The once flourishing cotton-textiles-apparel industry of Nigeria collapsed once the oil industry grabbed centrestage and Chinese imports started flourishing in the market. Jozef De Coster reports.
The buzz may be over, but governments and companies alike still pay due attention to the 'industrial cluster' theory. This theory essentially says that for companies of any sector it's a big advantage to be part of a cluster of mutually competing manufacturers, specialised suppliers and supporting institutes (research centres, schools, inspection services, transport companies, etc). In many countries the textiles and apparel sector greatly benefits from the existence of clusters. But just like individual companies, clusters too are vulnerable. That's a lesson that the West African country Nigeria has recently learnt in a painful way.
Since 2014, Nigeria, and no longer South Africa, is Africa's largest economy. The country has nearly 200 million inhabitants who don't care too much about sur-population (by 2050 the Nigerian population is predicted to surpass that of the United States). Being a cotton producing country, it was obvious that Nigeria would be represented at the 16th Annual Congress of the African Cotton Association (ACA), which took place from March 13 to 15, 2018 in Abuja, the political capital of Nigeria.
Anibe Achimugu, CEO of the company Arewacotton and national president of Nacotan, the National Cotton Association of Nigeria, started his address to the gathering by reading a quote from the Financial Times of London of February 13, 2015, on the Nigerian cotton and textile industry: "Oil should have made the country rich. Instead, it has distorted its economy, corrupted its political class, paved the way for Boko Haram and killed off a thriving textiles industry."
According to the president of Nacotan, employment in Nigeria's textiles and apparel industry plummeted to 20,000 people, from 600,000 two decades ago. Most of Nigeria's textiles mills, in the cotton and textiles capital Kaduna, shut down. Many textiles and apparel workers lost their means of livelihood without any hope to find another use for the skills they had built up in the sector. Achimugu compared the collapse of the Kaduna textiles cluster with that of Detroit's automobile industry.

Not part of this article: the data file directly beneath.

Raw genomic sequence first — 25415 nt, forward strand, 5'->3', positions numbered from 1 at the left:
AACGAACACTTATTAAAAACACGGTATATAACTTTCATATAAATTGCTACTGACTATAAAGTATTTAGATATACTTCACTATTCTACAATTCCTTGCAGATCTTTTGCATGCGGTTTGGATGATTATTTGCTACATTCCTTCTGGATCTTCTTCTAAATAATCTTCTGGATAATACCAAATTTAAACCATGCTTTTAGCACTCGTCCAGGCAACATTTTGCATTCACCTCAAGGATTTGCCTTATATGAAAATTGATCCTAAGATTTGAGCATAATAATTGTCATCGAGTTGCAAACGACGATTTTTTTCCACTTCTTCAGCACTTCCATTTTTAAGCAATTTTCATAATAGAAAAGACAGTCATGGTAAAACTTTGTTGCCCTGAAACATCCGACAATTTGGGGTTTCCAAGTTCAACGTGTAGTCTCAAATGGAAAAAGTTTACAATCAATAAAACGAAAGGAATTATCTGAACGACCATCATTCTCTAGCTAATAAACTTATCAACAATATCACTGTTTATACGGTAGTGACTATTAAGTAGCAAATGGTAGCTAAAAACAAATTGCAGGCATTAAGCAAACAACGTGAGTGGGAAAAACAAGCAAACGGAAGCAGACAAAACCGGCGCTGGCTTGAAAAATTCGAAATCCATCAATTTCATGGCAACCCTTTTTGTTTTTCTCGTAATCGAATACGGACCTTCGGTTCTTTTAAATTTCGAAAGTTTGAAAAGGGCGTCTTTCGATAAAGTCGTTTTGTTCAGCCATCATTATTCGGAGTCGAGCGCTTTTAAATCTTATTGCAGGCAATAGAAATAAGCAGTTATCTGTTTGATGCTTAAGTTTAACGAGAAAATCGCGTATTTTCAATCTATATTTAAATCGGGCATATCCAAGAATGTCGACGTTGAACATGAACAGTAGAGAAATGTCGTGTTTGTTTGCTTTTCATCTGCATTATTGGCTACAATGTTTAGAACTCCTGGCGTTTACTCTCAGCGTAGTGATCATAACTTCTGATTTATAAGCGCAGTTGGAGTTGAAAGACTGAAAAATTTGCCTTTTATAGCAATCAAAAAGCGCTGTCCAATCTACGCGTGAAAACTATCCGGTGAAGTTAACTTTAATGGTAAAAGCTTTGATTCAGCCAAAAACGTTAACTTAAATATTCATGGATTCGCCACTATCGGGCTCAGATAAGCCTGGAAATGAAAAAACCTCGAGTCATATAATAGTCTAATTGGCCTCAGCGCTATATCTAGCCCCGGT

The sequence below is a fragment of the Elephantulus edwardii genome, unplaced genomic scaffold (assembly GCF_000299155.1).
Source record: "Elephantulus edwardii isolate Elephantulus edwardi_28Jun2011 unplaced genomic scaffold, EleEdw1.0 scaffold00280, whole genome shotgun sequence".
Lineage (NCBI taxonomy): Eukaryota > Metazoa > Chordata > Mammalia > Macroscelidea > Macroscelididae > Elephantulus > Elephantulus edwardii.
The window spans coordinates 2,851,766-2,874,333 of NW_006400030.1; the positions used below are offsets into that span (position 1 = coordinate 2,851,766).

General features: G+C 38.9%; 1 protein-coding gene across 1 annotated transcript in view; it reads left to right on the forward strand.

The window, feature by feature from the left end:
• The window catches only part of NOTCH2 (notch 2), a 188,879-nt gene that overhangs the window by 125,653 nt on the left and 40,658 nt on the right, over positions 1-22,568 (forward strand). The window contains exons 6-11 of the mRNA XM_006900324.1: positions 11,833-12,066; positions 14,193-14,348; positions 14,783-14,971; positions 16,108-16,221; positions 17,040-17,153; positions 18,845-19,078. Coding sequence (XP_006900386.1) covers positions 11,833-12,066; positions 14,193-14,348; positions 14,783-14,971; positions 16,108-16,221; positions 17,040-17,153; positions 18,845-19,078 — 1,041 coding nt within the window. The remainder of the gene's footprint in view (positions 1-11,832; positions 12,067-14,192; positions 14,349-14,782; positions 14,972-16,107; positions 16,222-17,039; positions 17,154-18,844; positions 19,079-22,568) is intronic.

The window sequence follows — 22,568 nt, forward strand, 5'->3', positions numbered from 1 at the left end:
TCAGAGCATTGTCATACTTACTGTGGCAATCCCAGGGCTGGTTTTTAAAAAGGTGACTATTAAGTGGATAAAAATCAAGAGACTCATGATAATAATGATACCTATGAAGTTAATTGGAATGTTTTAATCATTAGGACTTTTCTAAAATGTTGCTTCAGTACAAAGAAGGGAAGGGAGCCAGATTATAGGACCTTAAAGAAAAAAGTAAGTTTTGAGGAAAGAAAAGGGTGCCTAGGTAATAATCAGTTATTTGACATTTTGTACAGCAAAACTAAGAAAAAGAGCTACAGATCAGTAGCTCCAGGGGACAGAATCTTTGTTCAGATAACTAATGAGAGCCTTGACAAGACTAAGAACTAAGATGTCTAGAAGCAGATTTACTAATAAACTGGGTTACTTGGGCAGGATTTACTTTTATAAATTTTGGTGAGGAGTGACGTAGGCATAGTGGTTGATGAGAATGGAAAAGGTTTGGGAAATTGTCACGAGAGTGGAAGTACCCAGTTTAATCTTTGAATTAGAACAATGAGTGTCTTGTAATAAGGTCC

What was the cause of the demise of the Nigerian textiles and apparel industry, which in the past was rated the second largest in Africa after that of South Africa? Could a better sector strategy have saved the industry? Achimugu did not publicly examine the role played by the private sector and the Nigerian government. He referred to two external factors: the damage done by the "pernicious economic policies of structural adjustment" and "the Chinese contraband."
The double-headed Chinese dragon
The Nacotan president views the role of China, as a major actor in the textiles and apparel sector, as a dragon with two heads. First, there's China's highly competitive manufacturing sector that has devastated many smaller-scale rivals across Africa, Asia and Latin America while implementing Beijing's global strategy and pursuit of global ambitions, with growing dominance in global trade. Second, Achimugu explained, there's the Chinese contraband that has so thoroughly captured the Nigerian market that it would be impossible for the Nigerian operations to compete.
How is this contraband working in Nigeria? According to Achimugu, Chinese fabrics are now fraudulently labelled 'Made in Africa'. This used to be a hidden international trade, but today it's open. The Chinese imitation fabrics come through Cotonou (in Benin Republic), one of the largest ports in West Africa, then undergo transshipment and are smuggled into Nigeria. This trade is estimated to be worth about $2 billion a year, equivalent to about a fifth of all annual recorded imports of yarn, fabrics, textiles and clothing into the whole of Sub- Saharan Africa. Achimugu said: "No wonder that a team of experts working for the United Nations had in 2009 concluded that the Nigerian textiles industry was on the verge of a collapse."
How to rebuild the sector?
Nigeria is too big an economy and has too many people who need to be clothed to accept its current dwarf status as a cotton, textiles and apparel producer. Achimugu thinks that a lot of measures can be taken to build a strong, sustainable sector.